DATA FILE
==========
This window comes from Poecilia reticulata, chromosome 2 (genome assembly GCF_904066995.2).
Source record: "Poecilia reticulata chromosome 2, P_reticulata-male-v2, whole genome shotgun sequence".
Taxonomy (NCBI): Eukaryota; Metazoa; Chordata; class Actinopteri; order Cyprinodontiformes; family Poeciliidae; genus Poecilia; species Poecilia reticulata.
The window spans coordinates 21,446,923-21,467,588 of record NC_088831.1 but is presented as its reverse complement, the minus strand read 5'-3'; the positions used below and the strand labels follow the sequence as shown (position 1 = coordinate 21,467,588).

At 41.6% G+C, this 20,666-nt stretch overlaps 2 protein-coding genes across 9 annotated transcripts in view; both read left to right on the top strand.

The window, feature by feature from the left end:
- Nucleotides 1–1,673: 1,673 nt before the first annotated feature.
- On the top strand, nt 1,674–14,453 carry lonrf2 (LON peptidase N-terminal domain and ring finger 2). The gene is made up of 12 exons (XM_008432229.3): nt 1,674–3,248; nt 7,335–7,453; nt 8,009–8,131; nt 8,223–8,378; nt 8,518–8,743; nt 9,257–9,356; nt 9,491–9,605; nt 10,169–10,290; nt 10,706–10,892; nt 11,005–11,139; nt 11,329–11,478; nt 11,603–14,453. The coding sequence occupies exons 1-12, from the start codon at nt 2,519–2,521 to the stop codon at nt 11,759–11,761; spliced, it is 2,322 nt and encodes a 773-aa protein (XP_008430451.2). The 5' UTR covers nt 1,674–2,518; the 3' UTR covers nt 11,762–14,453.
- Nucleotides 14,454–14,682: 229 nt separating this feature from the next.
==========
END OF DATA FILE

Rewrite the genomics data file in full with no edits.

This window comes from Poecilia reticulata, chromosome 2 (genome assembly GCF_904066995.2).
Source record: "Poecilia reticulata chromosome 2, P_reticulata-male-v2, whole genome shotgun sequence".
Taxonomy (NCBI): Eukaryota; Metazoa; Chordata; class Actinopteri; order Cyprinodontiformes; family Poeciliidae; genus Poecilia; species Poecilia reticulata.
The window spans coordinates 21,446,923-21,467,588 of record NC_088831.1 but is presented as its reverse complement, the minus strand read 5'-3'; the positions used below and the strand labels follow the sequence as shown (position 1 = coordinate 21,467,588).

At 41.6% G+C, this 20,666-nt stretch overlaps 2 protein-coding genes across 9 annotated transcripts in view; both read left to right on the top strand.

The window, feature by feature from the left end:
- Nucleotides 1–1,673: 1,673 nt before the first annotated feature.
- On the top strand, nt 1,674–14,453 carry lonrf2 (LON peptidase N-terminal domain and ring finger 2). The gene is made up of 12 exons (XM_008432229.3): nt 1,674–3,248; nt 7,335–7,453; nt 8,009–8,131; nt 8,223–8,378; nt 8,518–8,743; nt 9,257–9,356; nt 9,491–9,605; nt 10,169–10,290; nt 10,706–10,892; nt 11,005–11,139; nt 11,329–11,478; nt 11,603–14,453. The coding sequence occupies exons 1-12, from the start codon at nt 2,519–2,521 to the stop codon at nt 11,759–11,761; spliced, it is 2,322 nt and encodes a 773-aa protein (XP_008430451.2). The 5' UTR covers nt 1,674–2,518; the 3' UTR covers nt 11,762–14,453.
- Nucleotides 14,454–14,682: 229 nt separating this feature from the next.